Health and Safety Stud owners often forget that, as directors, they and their partners are also employees of their business. Hence, most will probably have reached the ‘5+ employees’ threshold and therefore need to have documented risk assessments and policies. The guidance publication ‘Health & Safety in the British Racing & Breeding Industry’, otherwise known as the ‘Red Book’, is available on the TBA website and should help you to meet this legal requirement. The TBA Employers’ Area of the website also provides free templates that can be downloaded and completed to save time. If, however, you are too busy at present to do this and would like some support, our retained Safety Consultant, Tony Payne, of ‘adams-payne safety ltd’, offers assistance with the production of a Health and Safety policy, risk assessments and supporting documents that will help employers comply with the law. To qualify for the TBA members rate, contact Payne on 01353 698767 or 07739 709767 and quote your TBA number.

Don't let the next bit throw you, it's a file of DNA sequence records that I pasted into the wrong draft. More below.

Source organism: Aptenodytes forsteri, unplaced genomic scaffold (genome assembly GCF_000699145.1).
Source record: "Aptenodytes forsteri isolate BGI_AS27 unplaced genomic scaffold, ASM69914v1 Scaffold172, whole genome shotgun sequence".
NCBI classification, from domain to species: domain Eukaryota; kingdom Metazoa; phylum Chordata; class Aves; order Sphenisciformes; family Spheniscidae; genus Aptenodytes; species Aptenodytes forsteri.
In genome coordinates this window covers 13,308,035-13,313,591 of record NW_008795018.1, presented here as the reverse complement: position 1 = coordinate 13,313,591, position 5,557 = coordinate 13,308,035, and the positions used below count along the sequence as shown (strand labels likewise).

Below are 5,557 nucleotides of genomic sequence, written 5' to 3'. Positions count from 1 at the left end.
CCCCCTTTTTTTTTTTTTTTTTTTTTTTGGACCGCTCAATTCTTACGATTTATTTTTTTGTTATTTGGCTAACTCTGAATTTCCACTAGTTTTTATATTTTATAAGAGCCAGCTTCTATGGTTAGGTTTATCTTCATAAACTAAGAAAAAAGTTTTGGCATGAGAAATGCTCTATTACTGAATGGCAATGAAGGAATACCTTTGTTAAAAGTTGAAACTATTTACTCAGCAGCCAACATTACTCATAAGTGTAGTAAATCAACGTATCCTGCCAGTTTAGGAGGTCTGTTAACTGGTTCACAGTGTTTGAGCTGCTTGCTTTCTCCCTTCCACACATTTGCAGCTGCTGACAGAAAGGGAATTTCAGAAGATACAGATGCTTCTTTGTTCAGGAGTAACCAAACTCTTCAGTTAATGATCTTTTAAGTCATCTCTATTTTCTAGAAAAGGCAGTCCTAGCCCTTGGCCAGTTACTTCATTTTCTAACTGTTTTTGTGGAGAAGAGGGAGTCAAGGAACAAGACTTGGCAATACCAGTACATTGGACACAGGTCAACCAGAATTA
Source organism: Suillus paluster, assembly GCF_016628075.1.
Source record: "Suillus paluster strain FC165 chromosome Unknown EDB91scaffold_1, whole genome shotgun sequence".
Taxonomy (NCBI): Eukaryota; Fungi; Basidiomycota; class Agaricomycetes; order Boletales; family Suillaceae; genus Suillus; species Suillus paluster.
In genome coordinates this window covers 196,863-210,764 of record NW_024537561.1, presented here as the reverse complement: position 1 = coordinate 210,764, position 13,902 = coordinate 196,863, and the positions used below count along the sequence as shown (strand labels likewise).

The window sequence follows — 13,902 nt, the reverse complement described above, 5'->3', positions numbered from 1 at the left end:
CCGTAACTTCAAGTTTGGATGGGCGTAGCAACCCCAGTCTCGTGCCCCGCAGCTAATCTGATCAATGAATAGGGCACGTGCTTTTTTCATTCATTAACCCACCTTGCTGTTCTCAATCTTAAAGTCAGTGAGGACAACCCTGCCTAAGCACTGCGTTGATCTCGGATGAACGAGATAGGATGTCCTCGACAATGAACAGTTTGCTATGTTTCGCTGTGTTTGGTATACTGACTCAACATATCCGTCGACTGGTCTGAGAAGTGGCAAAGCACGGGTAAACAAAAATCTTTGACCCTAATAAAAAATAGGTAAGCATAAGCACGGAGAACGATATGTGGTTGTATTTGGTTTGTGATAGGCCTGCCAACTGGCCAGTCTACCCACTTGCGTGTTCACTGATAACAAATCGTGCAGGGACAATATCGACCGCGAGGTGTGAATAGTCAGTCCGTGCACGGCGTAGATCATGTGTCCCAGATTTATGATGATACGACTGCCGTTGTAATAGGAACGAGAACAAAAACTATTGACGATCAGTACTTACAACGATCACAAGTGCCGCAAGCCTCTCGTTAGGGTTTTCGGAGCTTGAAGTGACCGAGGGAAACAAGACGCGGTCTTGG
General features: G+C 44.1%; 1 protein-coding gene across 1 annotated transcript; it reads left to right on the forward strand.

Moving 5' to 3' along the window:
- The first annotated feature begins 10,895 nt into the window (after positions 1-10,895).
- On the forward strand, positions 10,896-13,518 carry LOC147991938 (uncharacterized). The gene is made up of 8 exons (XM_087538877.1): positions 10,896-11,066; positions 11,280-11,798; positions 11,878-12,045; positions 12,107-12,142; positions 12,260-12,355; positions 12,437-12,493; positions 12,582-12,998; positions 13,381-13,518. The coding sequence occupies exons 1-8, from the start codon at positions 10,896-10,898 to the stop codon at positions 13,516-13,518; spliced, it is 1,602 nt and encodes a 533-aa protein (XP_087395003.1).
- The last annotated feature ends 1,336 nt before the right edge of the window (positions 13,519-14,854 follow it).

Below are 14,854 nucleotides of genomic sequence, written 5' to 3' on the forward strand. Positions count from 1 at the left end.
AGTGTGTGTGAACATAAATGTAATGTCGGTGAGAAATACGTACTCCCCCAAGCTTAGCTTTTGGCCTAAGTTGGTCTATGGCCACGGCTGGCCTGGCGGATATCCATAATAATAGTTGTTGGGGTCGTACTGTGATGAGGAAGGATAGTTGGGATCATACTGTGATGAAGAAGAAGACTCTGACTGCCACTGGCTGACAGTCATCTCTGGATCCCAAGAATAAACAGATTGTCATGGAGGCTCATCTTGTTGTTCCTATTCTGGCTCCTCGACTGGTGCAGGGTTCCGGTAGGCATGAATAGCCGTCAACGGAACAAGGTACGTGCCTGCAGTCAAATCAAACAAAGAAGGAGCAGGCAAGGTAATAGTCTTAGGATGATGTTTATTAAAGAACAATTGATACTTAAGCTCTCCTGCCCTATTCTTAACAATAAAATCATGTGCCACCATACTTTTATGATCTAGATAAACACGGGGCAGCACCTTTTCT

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TBA Stud Staff Award winner David Gardner (right) with Derek Christopher

The TBA Stud Staff Award for March goes to David Gardner of New England Stud. With nearly 25 years service under his belt at Meddlar Stud, Gardner joined New England ten years ago, initially as a stallion man. Owner Peter Stanley describes Gardner as a wonderful asset to the Stud, citing his immense dedication and reliability. Always a willing volunteer for

any additional role, Gardner is in early each morning to do the feed round and on duty at night when needed. He is a top-class horseman able to handle any animal, and his calm temperament is highly valued by Team New England. Gardner is pictured receiving his certificate and cheque for £100 from TBA Stud Satff Award Co-ordinator Derek Christopher.

Racing Welfare helpline Racing Welfare’s recent success at the Helplines Association Awards was well deserved and highlighted the benefits of a 24/7 national number that anyone in the industry can call for confidential advice and support. The TBA supports this valuable initiative and we urge employers to make their staff aware of it. Posters and mugs displaying the number – 0800 6300443 – are available from Racing Welfare or Stanstead House.

New face at the TBA Lesley O’Shea will be joining the team at Stanstead House in April and brings with her a wealth of experience in the bloodstock industry, including eight years in Dubai. Lesley is employed on a one-year contract to cover Samantha Knight’s maternity leave.